Colorado mobility nonprofit takes annual steps to observe ADA anniversary |

Colorado mobility nonprofit takes annual steps to observe ADA anniversary

As part of its Climb with ROMP campaign, the Denver-based nonprofit Range of Motion Project had members summit Grays and Torreys Peaks on Saturday to raise money and awareness toward providing prosthetics to those in need in developing countries. Sandy Dukat, center right, is an above-knee amputee who serves as a ROMP board member, and helped lead the group on the now annual 14er hike.
Courtesy of Sandy Dukat |

The Americans with Disabilities Act turns 27 today and a Denver-based nonprofit is working to ensure the landmark law isn’t forgotten, no matter the obstacles or terrain laid out before supporters.

To celebrate the milestone, the Range of Motion Project, or ROMP, coordinated its third-annual trek up some of the state’s 14,000-foot peaks. The “Climb with ROMP” campaign is built around fundraising through sponsorships and donations to send prostheses and care surrounding artificial limbs to developing countries — a primary mission of the organization founded in 2005.

Expanding many of the protections based on race, religion, sex and national origin first established through the Civil Rights Act of 1964, the ADA expanded the prohibition of discrimination to those with physical and mental disability. In 1990, President H. W. Bush signed the legislation compelling employers to provide reasonable accommodations for such employees, as well as requiring accessibility to most public spaces.

Because the craggy mountains of Colorado aren’t necessarily where you might expect to find those exhibiting a physical disability, ROMP’s mission is to spread the word to those there who might take ambulatory activities for granted. A show of force among a mix of both those with a disability and organization members who simply rep the cause for the greater good goes a long way, one step at a time up the hill.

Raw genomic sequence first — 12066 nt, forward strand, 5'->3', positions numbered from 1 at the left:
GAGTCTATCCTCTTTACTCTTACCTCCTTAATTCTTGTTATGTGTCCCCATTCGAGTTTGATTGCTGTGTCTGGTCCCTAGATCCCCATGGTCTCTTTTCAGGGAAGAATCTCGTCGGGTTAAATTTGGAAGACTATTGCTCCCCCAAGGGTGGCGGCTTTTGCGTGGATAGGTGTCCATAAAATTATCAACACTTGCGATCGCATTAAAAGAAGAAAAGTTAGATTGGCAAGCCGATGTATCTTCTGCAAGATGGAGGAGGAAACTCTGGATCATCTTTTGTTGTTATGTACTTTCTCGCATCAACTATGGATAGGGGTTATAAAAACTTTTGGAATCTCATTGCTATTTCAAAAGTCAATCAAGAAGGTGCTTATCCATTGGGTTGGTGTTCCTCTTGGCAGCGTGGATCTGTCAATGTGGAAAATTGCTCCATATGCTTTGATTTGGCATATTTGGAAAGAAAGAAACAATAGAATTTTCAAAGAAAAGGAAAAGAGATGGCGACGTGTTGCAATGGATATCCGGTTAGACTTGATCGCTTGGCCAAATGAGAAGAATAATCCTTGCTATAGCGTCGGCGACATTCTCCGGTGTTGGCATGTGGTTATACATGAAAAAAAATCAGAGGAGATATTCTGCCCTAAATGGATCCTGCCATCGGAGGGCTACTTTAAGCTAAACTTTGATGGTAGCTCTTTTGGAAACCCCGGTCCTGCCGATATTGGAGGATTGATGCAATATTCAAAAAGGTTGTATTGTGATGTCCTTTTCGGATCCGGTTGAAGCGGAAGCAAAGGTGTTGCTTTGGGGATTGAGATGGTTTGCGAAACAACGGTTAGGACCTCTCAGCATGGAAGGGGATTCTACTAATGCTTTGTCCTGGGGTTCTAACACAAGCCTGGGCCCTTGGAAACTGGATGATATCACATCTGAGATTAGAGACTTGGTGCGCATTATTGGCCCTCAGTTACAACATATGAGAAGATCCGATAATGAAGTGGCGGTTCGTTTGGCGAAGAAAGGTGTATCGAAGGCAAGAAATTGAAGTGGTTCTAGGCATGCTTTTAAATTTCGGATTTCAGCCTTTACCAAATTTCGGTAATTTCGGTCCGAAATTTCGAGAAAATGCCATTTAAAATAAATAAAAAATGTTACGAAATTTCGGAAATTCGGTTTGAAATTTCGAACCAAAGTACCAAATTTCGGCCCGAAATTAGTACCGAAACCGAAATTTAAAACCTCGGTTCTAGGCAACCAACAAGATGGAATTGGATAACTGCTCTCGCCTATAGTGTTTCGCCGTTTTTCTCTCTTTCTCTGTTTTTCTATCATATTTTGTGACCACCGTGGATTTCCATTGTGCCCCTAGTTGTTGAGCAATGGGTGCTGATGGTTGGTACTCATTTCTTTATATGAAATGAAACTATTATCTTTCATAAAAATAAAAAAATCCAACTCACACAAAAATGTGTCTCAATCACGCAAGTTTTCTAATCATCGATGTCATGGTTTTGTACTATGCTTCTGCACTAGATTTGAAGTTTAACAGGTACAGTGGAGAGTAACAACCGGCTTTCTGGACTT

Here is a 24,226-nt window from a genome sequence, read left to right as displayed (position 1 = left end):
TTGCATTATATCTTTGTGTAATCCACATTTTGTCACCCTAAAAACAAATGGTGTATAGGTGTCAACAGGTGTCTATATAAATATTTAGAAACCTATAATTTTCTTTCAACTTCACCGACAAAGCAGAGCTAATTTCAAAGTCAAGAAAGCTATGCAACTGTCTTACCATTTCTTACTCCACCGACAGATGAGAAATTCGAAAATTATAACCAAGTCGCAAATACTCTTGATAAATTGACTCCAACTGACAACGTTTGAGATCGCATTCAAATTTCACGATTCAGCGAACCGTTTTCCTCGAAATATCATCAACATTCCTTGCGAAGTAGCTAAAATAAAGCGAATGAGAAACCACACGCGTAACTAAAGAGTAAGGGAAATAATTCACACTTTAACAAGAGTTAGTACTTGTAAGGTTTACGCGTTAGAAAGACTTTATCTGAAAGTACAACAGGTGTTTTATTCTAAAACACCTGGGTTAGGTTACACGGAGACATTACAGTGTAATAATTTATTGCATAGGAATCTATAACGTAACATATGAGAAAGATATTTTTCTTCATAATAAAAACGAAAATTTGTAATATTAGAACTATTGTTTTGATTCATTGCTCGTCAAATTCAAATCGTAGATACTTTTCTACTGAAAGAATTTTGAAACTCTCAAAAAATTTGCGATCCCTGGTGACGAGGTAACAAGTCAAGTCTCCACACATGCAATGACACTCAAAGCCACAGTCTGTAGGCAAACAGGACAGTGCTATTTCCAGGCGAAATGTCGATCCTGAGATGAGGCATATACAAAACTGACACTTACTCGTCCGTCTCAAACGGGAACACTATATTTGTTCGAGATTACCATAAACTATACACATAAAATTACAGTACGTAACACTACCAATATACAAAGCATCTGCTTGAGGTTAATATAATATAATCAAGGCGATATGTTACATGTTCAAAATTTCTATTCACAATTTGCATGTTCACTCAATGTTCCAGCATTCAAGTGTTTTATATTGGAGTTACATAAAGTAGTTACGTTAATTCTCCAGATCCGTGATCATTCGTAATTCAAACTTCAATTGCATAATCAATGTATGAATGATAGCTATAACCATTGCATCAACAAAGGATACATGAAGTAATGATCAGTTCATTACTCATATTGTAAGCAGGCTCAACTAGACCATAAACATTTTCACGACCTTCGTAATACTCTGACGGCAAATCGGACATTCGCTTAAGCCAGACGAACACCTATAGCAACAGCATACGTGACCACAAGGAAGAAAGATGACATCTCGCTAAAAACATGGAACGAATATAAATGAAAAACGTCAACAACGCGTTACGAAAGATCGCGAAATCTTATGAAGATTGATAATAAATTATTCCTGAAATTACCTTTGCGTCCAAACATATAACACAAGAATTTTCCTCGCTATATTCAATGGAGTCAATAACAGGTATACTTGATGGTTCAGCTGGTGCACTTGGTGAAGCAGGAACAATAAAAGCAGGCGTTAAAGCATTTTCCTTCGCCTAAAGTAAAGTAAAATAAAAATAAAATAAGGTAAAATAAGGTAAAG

Early this past Saturday, two groups donning ROMP gear summited Grays and Torreys peaks on the border of Summit County, followed by another crew hiking up Mount Sherman in neighboring Park County the next morning. Aside from accepting pledges for the activity and getting a little exercise in the process, the goal is really creating awareness.

“The group was strong, and a couple women there had never done a 14er, so it was great to see their excitement and we got to share a lot and caught the attention of other climbers by wearing our ROMP hats and shirts,” said Sandy Dukat, an above-knee amputee who acted as a Grays and Torreys team leader. “It helps to place value on a community that’s often overlooked, especially those living in developing community who are amputees.”

The 45-year-old Denver resident is a former two-time Paralympian skier after being born with a physical malady that eventually forced surgery to remove most of her right leg as a child. Desiring to be just like her athletic, able-bodied siblings, Dukat didn’t let the challenge get in the way and took to swimming despite her disadvantage.